Watered-down ACC basketball for Clemson

Clemson’s Greg Buckner plays against Minnesota’s Sam Jacobson in the 1997 NCAA Tournament. The ACC was so good in the 1990s that two Clemson teams made the NCAA Tournament with 7-9 ACC records and the 1997 team was just 9-7. (AP Photo/Tim Johnson/File)

Duke and North Carolina with an overtime thriller this week proved they still have the best rivalry in college sports. All five Atlantic Coast Conference basketball teams ranked in the top 15 — Virginia, Duke, Notre Dame, Louisville and North Carolina — are national title contenders.

Official ACC spokesmen Mike Krzyzewski and Roy Williams say the ACC remains the top conference. And the Clemson traveling party will leave Durham on Saturday talking about the gauntlet that runs from Coral Gables to Pittsburgh via North Carolina’s Research Triangle.

But these aren’t the glory days of the 1980s and 1990s. The ACC isn’t the best college basketball league, and might not be second-best.

It’s top-heavier than a Christian Laettner bobblehead doll.

The conference schedule is watered down.

Clemson head coach Brad Brownell in particular has an easier ACC path than Cliff Ellis or Rick Barnes had, and ought to be graded accordingly.

Most veteran ACC basketball fans grapple with the contrast of the present 15-team conference that includes storied programs at Louisville and Syracuse and the old tight-knit, double round-robin schedules.

Bobby Cremins can relate.

“The ACC is great, but it’s different,” Cremins, the former South Carolina forward and Georgia Tech and College of Charleston head coach, said from his home in Hilton Head. “It took me a little while to understand that Maryland was no longer in the ACC. But look at Syracuse with Jim Boeheim, and Rick Pitino. I love the fan support at Pittsburgh. I think the ACC’s great right now. It might be tougher than it’s ever been because of all these incredible programs they’ve brought in.”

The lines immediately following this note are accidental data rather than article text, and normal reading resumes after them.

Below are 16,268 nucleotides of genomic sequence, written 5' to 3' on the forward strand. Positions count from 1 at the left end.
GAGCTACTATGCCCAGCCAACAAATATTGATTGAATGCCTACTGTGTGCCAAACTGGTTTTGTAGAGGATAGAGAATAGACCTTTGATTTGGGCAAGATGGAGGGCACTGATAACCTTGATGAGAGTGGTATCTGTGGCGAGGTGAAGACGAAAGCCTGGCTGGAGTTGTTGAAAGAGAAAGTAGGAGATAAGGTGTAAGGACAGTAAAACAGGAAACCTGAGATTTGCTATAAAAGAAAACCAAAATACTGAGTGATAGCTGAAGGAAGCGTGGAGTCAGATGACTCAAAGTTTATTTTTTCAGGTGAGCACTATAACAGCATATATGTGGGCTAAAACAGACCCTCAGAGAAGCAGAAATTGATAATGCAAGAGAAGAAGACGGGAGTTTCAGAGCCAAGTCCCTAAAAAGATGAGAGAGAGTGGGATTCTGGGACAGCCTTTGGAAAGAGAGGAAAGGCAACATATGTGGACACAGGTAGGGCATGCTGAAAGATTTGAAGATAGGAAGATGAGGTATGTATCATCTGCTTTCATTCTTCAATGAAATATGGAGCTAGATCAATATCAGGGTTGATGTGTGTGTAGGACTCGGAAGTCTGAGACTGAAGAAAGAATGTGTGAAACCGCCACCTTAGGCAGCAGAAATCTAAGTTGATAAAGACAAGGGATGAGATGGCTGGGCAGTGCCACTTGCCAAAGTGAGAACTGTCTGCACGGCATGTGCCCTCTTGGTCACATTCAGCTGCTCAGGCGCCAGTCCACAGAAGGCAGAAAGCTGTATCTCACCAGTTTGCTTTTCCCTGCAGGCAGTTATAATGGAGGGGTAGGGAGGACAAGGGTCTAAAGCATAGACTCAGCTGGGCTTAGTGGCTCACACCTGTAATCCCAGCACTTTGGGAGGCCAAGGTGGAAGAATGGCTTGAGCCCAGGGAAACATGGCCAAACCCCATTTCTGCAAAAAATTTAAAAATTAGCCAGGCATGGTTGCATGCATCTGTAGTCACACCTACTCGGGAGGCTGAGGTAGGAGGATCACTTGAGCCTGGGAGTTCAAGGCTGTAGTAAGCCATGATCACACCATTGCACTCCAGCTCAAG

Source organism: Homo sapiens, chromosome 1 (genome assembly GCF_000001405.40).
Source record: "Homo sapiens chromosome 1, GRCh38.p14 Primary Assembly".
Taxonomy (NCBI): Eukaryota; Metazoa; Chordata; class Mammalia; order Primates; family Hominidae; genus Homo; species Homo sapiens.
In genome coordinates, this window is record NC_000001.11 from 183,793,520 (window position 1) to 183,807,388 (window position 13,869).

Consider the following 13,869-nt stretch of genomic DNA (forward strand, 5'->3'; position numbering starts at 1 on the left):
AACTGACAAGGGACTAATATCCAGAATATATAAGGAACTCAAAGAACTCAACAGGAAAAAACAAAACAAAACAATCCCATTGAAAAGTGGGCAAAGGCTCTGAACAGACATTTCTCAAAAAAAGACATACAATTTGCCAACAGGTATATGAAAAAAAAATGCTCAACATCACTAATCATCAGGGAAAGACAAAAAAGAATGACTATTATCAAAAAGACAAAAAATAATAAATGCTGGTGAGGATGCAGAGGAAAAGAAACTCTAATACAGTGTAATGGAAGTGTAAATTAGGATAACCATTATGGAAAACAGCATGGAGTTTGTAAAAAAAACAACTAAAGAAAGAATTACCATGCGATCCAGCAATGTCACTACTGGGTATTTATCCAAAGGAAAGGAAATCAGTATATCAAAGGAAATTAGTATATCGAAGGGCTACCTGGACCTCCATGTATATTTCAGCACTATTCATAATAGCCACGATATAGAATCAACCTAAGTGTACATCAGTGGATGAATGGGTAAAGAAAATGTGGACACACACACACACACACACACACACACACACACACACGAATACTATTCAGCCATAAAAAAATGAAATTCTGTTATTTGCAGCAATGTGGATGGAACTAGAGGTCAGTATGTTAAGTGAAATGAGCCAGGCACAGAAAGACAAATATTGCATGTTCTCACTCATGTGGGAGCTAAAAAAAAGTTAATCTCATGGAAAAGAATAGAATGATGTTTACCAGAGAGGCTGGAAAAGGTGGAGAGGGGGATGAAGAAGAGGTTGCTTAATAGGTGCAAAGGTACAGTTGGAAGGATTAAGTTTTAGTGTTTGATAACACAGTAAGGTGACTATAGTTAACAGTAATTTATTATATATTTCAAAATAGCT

But …

“Obviously there are some flaws,” Cremins said. “Going down the stretch here, there are some ACC teams on the bubble but those teams have to play somebody really good and beat them. But now the way the schedule is, you might not get that opportunity to play somebody really good. You can win your games and not get in.”

N.C. State, a bubble team, will play only one ranked team (North Carolina) over its final five ACC games.

The ACC is the No. 3 conference in USA Today’s Sagarin computer rankings, behind the Big 12 and the Big East.

Clemson had bad November losses to Winthrop and Gardner-Webb. But ACC soft spots means a 7-7 conference record isn’t enough to lift the Tigers above No. 81 in the Sagarin rankings (quite a change from the 1990s when two of Barnes’ NCAA Tournament teams went 7-9 in the ACC).

The ACC’s 18-game conference schedule pairs each of the 15 teams with two permanent partners and two rotating partners for home-and-away games with a single game against the remaining 10 teams. Clemson’s permanent partners are Georgia Tech (No. 89 in the Sagarin ratings) and Florida State (No. 102).

So, yes, Clemson plays all six of the teams ESPN bracketologist Joe Lunardi has in his projected NCAA Tournament field (Virginia, Duke, Notre Dame, Louisville, North Carolina and N.C. State). But the schedule calls for two games against only two of those teams, Notre Dame and bubble-clinger N.C. State.

That’s 10 games against ACC non-tournament teams (per Lunardi’s guess).

In 1991, six of the ACC’s eight teams made the NCAA Tournament (Duke won it all). Five of the nine ACC teams made it in 1992 (Duke won its second straight national title) and six of nine in 1993 (Dean Smith’s second NCAA crown at North Carolina). Clemson had to play all those teams twice.

Cremins would never knock Clemson or any other ACC program. It just happens that the conference was at its best when he was in his prime at Georgia Tech.

The Yellow Jackets won the ACC Tournament in 1985, 1990 and 1993. The Cremins talent pool included Mark Price, John Salley, Kenny Anderson, Dennis Scott, James Forrest and Stephon Marbury.

“Virginia had Ralph Sampson,” said Cremins, who works ACC games as an analyst for various ESPN outlets. “(Maryland head coach) Lefty (Driesell) had a heck of a team with Len Bias. Then Wake Forest was so good. Clemson was good. Of course, North Carolina and Duke. And we were good.”

Jim Valvano led N.C. State to the 1983 national title, the year after Jordan made the NCAA championship-winning shot for North Carolina against Georgetown. Wake Forest had four years of Tim Duncan.

Clemson deserves praise for its 7-7 ACC record, a bit of an overachievement so far for a team picked to finish 11th in the conference.

No doubt, ACC travel is more difficult these days.

But grade Clemson’s ACC achievements on a curve, like lines on a map that run from Pickens County to Pittsburgh without drifting as often toward Durham or Chapel Hill.

Follow Gene Sapakoff on Twitter @sapakoff